I'm Sandra King-Shaw. I'm a mother. I'm black," she said. "But it's important that I am not black only. I don't begin and end with minority concerns."

She is also an employee of the National Opinion Research Center, a member of the Montgomery County Human Relations Commission, a chairman in the Maryland Congress of Parents and Teachers, the wife of an architect and a candidate for the Montgomery Board of Education.

King-Shaw seeks one of the seven-member board's three seats that will be filled Nov. 4.

In the nonpartisan, at-large election, she is campaigning on a slate with incumbent Blair G. Ewing and Marilyn J. Praisner. The other candidates are incumbent Marian L. Greenblatt, Suzanne K. Peyser and Michael F. Goodman.

They have been appearing at forums and coffees almost nightly, trying not only to get some of the county's 345,000 registered voters to turn out at the polls, but to differentiate themselves from one another in the minds of voters.

Since the last school board election in 1978, when John R. Barse, Elizabeth W. Spencer, Carol F. Wallace and Eleanor D. Zappone were elected to four-year terms, the board has been calling for the county schools to go "back to basics" with required homework, standardized tests, final exams in all major subjects and stringent attendance rules.

The board tended to split 4-3 on decisions with Greenblatt, Barse, Wallace and Zappone voting against Spencer, Ewing and current board president Daryl W. Shaw, who is not running for reelection.

Greenblatt and Peyser are campaigning with the slogan "Stand up for Traditional Education." Ewing, King-Shaw and Praisner said they are also for traditional education but disagree on how to achieve it.

"This board has become very simplistic," said King-Shaw, who ran for the board unsuccessfully two years ago. "Communities feel they have been mistreated. People are angry at the way the board came to decisions on school closures. There was no process.

"People say that it seems like the board picked us off one by one. There is a crying need for equity and fair play."

King-Shaw, who was born and raised in Washington and has lived in Rockville since 1971, said the school board should hold meetings in different parts of the county to encourage people to come. She said town hearings would be another way people could come and talk to board members.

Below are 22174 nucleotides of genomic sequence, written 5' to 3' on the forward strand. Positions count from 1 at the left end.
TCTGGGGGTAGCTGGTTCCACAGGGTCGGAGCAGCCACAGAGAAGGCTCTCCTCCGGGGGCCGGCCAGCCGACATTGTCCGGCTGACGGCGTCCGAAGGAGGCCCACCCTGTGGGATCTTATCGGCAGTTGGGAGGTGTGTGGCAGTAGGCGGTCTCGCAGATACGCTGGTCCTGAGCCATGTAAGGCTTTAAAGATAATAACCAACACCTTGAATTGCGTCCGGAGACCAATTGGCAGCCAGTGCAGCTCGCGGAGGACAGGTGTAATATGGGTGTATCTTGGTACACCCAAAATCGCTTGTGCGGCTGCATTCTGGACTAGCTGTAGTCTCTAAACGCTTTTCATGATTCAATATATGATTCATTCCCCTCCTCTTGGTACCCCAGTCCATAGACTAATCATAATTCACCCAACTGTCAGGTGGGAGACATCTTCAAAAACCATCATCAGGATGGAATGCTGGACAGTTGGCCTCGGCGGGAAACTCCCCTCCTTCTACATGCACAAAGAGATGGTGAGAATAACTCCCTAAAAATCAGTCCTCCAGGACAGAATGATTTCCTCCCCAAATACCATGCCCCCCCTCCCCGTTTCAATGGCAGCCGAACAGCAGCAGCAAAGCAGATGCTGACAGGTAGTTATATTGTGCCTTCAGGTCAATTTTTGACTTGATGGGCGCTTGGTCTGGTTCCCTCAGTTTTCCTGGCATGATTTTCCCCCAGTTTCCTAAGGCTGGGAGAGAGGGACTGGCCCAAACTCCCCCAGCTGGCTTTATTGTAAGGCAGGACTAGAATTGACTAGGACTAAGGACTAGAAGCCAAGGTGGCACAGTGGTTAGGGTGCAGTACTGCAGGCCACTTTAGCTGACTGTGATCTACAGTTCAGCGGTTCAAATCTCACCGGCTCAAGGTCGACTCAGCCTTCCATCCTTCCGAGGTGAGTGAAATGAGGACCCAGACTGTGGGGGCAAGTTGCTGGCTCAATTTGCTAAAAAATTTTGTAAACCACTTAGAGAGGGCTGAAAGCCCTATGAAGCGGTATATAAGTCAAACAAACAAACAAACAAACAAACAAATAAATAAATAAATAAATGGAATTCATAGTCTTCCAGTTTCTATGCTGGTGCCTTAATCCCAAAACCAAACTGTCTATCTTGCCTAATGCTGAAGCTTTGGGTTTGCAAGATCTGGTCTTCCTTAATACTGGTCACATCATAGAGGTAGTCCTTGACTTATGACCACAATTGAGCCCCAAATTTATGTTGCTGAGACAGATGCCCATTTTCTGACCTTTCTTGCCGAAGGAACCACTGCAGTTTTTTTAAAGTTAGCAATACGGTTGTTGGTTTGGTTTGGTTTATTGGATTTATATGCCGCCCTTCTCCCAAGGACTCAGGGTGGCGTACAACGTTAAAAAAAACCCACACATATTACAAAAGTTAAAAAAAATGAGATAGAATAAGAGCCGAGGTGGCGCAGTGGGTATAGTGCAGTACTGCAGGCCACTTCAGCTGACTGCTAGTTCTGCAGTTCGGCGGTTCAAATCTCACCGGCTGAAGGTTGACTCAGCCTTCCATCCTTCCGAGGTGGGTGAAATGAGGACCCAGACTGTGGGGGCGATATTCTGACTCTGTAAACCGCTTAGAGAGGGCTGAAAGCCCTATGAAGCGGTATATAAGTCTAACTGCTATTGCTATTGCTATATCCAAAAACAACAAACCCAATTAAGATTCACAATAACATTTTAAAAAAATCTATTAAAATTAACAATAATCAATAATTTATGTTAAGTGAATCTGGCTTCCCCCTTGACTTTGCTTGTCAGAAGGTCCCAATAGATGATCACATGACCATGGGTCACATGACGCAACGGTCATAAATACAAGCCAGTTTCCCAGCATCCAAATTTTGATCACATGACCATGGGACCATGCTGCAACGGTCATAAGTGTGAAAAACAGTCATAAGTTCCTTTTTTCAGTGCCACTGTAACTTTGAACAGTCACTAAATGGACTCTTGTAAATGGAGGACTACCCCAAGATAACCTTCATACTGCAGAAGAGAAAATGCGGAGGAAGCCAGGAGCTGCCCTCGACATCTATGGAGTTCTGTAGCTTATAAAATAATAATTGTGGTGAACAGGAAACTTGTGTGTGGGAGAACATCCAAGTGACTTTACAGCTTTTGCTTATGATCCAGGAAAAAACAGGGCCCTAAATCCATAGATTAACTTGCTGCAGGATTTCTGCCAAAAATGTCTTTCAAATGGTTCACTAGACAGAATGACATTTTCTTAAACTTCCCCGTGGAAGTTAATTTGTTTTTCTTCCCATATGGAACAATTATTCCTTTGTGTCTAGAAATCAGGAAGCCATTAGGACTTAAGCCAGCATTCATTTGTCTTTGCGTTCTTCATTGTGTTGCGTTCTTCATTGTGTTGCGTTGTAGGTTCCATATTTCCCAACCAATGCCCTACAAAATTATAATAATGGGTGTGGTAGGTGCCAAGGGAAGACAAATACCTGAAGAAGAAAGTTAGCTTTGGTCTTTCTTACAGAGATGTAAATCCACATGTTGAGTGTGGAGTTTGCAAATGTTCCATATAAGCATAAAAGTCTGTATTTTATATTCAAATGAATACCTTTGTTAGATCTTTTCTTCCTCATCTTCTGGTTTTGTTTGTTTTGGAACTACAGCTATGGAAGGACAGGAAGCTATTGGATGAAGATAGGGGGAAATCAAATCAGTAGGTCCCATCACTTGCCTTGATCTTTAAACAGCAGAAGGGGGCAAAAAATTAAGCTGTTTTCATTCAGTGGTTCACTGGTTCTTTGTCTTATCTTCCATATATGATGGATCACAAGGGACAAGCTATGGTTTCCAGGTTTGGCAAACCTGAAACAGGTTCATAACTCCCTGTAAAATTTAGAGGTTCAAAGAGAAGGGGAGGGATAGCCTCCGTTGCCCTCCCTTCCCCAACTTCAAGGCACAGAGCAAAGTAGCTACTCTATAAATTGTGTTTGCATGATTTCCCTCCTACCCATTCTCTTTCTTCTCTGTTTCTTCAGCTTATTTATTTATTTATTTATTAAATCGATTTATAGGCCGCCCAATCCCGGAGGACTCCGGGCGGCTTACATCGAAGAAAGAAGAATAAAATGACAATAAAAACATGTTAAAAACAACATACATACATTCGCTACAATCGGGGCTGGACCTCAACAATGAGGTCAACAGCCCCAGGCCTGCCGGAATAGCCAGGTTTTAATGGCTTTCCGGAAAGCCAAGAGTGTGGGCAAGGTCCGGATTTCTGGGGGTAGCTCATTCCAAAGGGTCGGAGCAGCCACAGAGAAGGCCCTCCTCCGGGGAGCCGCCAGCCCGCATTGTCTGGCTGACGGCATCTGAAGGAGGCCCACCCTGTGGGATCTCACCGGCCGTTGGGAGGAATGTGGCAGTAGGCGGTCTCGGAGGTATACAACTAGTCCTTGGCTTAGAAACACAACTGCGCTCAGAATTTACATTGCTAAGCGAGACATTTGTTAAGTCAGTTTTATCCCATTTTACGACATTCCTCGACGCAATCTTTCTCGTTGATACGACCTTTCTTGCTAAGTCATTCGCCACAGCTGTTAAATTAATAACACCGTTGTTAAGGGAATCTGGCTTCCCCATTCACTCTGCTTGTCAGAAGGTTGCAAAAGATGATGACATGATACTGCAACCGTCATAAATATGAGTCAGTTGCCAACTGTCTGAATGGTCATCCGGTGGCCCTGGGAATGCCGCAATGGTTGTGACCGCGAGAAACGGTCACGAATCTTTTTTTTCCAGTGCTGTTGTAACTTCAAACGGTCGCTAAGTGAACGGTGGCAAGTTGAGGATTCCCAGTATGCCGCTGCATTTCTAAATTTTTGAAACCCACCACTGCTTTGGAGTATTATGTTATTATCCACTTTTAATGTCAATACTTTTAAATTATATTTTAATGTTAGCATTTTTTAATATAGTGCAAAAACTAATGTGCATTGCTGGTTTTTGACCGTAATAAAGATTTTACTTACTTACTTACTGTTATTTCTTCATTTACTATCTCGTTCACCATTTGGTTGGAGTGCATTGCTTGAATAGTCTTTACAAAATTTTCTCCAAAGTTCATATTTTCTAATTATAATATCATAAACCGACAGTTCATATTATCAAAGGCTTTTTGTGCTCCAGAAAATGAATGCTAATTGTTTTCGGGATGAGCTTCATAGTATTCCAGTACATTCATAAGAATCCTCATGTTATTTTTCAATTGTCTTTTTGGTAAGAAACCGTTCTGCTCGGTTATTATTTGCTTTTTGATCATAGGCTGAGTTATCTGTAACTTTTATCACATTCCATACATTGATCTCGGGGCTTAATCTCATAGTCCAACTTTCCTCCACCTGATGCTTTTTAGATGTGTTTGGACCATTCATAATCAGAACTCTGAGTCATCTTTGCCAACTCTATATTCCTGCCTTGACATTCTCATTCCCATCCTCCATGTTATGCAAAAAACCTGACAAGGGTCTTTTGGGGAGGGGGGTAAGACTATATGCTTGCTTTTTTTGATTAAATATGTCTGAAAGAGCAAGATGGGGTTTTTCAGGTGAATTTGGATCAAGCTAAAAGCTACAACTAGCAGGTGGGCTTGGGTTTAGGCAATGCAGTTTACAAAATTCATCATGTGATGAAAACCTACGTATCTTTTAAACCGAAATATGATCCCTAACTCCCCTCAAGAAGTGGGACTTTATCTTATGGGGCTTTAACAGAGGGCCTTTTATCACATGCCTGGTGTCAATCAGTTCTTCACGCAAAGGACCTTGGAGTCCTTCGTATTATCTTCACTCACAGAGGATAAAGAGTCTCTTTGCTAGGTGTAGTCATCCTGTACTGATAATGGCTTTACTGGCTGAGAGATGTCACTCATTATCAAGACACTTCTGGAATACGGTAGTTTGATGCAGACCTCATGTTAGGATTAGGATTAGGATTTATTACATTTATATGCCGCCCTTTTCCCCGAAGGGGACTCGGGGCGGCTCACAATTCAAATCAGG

While King-Shaw said she would resign from the Human Relations Commission if she were elected to the school board, she wants to stay in the Maryland Congress of Parents and Teachers, of which she is chairman for state legislation.

"It's not a conflict of interest. In terms of demands on my time, I don't know. I would like to do both. These two complement each other beautifully," she said.

"I know my ways around in Annapolis. I know the process and how to plug into it. I would like to share that with the school board."

The Maryland Congress of Parents and Teachers is the state coordinating group for county PTA councils.

The first task for the new board that takes over Dec. 1 will be the operating budget of the school system. Superintendent Edward Andrews will give the board his recommendations around mid-December.The board must present the school budget to the County Council on March 1.

For a new board member, the intricacies and dilemmas of working out the budget will be the first order. This year the board faces state and federal belt-tightening, declining enrollment that isn't matched by declining costs, and the second year of a school employees contract requiring a cost-of-living increase that could mean an additional $20 million in the budget. The operating budget for the fiscal year that began July 1 is $309.1 million.

"We need to look at the central office administration and see if there are some positions that need to be eliminated," said King-Shaw. "We need to look at all positions outside of the school building and see where we need to make reductions."

King-Shaw, 43, has four children. The eldest works in Washington, one son is a sophomore at Cornell University's School of Industrial and Labor Relations, another is a senior at Richard Montgomery High School and the youngest is in the sixth grade at Julius West Middle School.

She railed against the countywide examinations being tried out this year in a few schools for possible inclusion in the Senior High Policy and said, "My kids don't have to work hard to pass an exam like that. It's foolish. Kids ought to be stretched. This is a test for minimum competence."

King-Shaw, whose name is her husband Ruben's hyphenated Panamanian name, said that minority children in Montgomery County do not receive equitable treatment. "The statistics have indicated that there are black children identified as gifted who are not in the gifted program," she said. "There are severe problems and they have to be corrected."

But she said minority concerns were not her only concerns. "I am responsible to the entire county. Yes, I am concerned about minority children and if black parents can't come and talk to me about their problems, then something is really wrong. But I am not the black candidate, not the black board member."

King-Shaw works out of her home as associate field manager for the National Opinion Research Center, a nonprofit, Chicago-based firm that does social research. One project she's starting work on, for example, is a national survey on what today's high school students expect to be doing in 10 years.

She met her husband when they were both students at Howard University.

"I am not running for the board out of a feeling of frustration or anger," she said. "I am not running on one issue. I'm concerned about people who come to public life on one issue. A board member has to be able to address and resolve all the issues all the time."